Saturday, June 15 2024


Families in the West face problems certainly different in respect
African countries, Australian, Asian, etc.


Often we focus on what feels closer to our culture, or what media in
our respective countries considers more important and highlights.


This is the risk we run in a moment such as the concluded Synod on the
Family. The danger is that too much focus will be on certain aspects,
forgetting thus the universal significance of the Synod.


We are happy to have had the opportunity to speak with Msgr. Anthony
Borwah, Bishop of Gbarnga (Liberia), who has participated at the
Ordinary Synod on the Family. Due to the Ebola outbreak, causing
numerous deaths in African countries and even reaching Borwah’s
diocese, he was prevented from taking part in the preceding Synod.
Msgr. Borwah, who lost two brothers in Liberia’s first civil war
(1987-1990), has always been greatly concerned about the role of media
in conflicts. In fact, his Licentiate thesis in the Communications
School

,

at the Pontifical Cross of the Holy Cross, was titled: The Role of
Journalism in the Promotion of Peace. An Analysis of News Coverage in
the Liberia, Sierra Leone and Rwanda Conflicts. The scope of this
interview, regarding challenges of the family and the Synod, is broader
in comparison to what much of Western media presents as hot button
issues concerning these matters.


Could you tell us what are the principle challenges that families face
in your country?

The challenges that afflict families in Liberia are enormous ranging from
the socio-economic to the cultural-anthropological, among others. Within
the cultural-anthropological context, there has been a lot of changes in
the traditional philosophy of the typical Liberian family: the family
viewed as a locus of communion for human beings; a place where one turns to
for acceptance, love, care and safety; a hearth within and around which
family members – often extended – sit to tell young people wisdom tales
recounting the heroism of the ancestors and the connectivity between human
beings and animals and the rest of Creation, a harmony that was set
unbalanced by human beings because of their refusal to obey God or norms of
society; a community in which life, fecundity and children were regarded as
gifts from the Eternal Creator that dwells beyond the high clouds; and an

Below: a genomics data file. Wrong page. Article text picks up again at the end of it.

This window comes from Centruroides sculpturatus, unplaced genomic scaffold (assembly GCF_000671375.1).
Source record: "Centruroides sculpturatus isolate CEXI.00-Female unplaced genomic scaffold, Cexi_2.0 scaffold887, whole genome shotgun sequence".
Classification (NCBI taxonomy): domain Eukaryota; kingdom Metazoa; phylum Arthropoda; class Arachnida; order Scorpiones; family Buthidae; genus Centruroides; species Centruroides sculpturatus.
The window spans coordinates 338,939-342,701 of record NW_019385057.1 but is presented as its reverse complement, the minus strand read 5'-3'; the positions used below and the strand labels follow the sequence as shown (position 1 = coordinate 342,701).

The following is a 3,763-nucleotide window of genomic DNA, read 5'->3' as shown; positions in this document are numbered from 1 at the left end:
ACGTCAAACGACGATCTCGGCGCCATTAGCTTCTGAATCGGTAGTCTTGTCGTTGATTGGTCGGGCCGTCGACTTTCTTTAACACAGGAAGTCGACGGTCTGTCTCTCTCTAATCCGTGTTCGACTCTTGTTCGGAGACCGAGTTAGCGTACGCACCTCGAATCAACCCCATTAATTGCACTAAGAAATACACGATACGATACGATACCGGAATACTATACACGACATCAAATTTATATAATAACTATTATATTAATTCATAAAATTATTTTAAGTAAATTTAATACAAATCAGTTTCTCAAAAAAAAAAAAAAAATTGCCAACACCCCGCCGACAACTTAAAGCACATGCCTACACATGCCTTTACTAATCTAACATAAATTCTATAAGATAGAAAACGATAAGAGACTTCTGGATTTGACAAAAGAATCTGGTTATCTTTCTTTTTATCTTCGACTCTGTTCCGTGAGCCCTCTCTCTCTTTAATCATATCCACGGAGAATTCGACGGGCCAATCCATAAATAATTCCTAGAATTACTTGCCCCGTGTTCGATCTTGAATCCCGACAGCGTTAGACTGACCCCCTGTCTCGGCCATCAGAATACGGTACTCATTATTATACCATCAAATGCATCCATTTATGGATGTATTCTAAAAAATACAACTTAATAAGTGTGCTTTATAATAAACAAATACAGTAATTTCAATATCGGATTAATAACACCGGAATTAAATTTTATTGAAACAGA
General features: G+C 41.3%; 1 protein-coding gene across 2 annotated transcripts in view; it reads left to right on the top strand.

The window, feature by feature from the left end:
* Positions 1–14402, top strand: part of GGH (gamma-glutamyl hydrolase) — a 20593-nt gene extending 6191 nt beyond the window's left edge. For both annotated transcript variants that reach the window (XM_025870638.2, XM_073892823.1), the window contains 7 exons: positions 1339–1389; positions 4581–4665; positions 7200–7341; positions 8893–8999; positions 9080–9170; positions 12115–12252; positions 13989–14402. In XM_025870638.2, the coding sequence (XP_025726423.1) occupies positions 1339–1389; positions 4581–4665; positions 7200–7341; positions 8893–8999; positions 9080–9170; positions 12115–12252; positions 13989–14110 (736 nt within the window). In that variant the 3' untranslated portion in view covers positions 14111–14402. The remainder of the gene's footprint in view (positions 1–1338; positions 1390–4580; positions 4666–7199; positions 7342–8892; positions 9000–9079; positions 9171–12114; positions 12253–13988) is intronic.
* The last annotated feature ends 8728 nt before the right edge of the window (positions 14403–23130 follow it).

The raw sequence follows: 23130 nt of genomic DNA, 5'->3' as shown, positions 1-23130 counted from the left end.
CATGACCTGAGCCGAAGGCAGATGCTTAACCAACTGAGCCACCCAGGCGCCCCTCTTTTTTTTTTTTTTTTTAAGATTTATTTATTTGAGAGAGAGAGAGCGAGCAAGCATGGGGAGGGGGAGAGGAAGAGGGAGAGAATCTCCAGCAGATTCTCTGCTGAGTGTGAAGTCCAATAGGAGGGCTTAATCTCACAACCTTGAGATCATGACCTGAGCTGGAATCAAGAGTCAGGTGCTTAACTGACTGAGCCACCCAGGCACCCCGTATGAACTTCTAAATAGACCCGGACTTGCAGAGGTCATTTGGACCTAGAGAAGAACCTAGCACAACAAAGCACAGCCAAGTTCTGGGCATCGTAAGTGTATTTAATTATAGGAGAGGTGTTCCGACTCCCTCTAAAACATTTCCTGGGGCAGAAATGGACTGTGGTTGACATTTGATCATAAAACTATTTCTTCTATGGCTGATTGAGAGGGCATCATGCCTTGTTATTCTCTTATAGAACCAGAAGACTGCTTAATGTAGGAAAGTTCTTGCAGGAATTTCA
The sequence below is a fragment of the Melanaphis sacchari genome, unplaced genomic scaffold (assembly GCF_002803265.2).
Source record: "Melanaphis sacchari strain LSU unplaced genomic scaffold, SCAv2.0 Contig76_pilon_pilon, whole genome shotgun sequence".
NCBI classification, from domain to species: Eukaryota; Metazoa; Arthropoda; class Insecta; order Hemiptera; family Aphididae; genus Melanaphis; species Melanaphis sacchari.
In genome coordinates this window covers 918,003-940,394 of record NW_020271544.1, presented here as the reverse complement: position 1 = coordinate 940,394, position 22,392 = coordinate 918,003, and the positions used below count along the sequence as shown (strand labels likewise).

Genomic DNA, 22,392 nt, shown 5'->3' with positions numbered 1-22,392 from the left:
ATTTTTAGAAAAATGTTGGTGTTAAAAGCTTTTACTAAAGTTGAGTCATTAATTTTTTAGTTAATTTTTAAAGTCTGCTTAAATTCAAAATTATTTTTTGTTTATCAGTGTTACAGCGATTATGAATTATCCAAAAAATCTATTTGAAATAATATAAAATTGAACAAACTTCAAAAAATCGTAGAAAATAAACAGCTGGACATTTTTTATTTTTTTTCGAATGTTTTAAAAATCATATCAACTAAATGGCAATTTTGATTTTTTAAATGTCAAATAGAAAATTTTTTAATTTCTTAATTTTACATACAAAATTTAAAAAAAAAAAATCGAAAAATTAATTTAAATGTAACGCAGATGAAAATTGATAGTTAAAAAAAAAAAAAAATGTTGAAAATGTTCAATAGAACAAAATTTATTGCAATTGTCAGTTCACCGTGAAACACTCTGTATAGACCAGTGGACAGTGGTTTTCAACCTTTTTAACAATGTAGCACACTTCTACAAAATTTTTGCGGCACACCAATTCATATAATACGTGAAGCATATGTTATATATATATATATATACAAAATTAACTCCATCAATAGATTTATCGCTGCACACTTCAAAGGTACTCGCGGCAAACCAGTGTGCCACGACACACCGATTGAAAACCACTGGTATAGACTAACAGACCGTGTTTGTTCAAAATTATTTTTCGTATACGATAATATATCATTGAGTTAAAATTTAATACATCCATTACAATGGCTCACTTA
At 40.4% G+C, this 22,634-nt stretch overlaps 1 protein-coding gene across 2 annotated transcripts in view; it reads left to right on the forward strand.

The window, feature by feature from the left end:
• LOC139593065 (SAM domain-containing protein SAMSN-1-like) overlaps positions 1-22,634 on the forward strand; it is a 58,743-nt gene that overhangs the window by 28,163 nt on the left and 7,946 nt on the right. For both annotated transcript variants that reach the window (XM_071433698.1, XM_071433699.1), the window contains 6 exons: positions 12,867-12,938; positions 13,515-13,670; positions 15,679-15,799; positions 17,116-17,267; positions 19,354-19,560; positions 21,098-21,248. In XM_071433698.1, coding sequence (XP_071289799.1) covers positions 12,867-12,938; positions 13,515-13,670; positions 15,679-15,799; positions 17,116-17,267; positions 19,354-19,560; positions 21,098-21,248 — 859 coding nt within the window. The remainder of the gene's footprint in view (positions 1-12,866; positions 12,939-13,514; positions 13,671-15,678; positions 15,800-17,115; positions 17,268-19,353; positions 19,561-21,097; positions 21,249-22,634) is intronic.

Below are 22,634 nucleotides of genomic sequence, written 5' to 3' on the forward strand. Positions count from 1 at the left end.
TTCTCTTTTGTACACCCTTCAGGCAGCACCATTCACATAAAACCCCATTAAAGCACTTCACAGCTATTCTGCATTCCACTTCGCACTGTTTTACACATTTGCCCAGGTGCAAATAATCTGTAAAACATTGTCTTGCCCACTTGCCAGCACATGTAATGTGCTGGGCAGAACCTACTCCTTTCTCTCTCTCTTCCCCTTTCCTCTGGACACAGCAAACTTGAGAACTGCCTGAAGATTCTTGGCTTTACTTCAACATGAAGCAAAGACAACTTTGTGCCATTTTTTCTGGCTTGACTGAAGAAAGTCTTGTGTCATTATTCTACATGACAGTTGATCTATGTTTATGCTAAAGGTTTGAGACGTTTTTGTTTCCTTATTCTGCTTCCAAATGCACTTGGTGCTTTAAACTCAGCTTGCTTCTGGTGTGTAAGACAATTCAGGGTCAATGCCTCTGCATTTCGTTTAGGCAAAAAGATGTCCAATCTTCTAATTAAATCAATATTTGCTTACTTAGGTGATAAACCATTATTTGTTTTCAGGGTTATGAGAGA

oasis of peace where all conflicts – no matter the nature – were settled;
among others. The trends are turning the other way. This vision of the
family is fast disappearing due partly to the indiscipline of the elderly
to instill discipline in the children and partly by Western media and
cultural impositions. Life, for example, is no longer sacred as thousands
of abortions are performed, with impunity, even by many Christians;
ritualistic killings are common too. Contraceptives are all over the place
so much so that some school going kids are inserted with some stuff that
would prevent them from getting pregnant for five years. Sex is no more
sacred therefore. As individualism creeps in, the sense of community is
fast disappearing and loneliness settles in. The sacredness of the human
person, that was at the heart of the family philosophy, is waning. In
short, families in Liberia are slowly but gradually sinking into the
cultural and moral decadence that the West is already experiencing.


Looking at Europe, we see it’s experiencing a phenomenon in which the
youth are less inclined to enter into marriage, or at least it’s a
commitment, which is being postponed. In your country, does the
institution of marriage have a central role in the life of the people
and society, or is it in crisis as well?

As mentioned above, sadly, the institution of marriage that was a universe
of civility is no more or no longer the same. The majority of young people
are suspicious of marriage life, which they see as the restriction of their
freedom to have many sexual partners and treat their body as they choose.
For some who come from homes with serious domestic violence, it is
conclusive: they will not attempt marriage. For some who are married,
separation or divorce is a desirable option.


The Church is called to announce the Good News to all people, embracing
the different cultures. How should the Church announce the Gospel of
the family in Liberia? What issues bear more leverage on pastoral
ministry to families in your country?

We need to go back to the origin. No sound evangelization and inculturation
have ever been done in Liberia. This is a problem as the average Liberian
dreams of being American rather than a Liberian just as it was the dream of
our founding fathers, that carved our constitution, flag and way of life
based on American models. One can understand that they were ex-slaves from
the sugar cane plantations in America and America is what they knew. What
we need to do is to improve the quality of education for our young people
to one that would propel them to have a sense of self-respect, acceptance
and belief in themselves and in God. Evangelization must help to recreate
or redefine our culture and permeate it with Gospel values and virtues.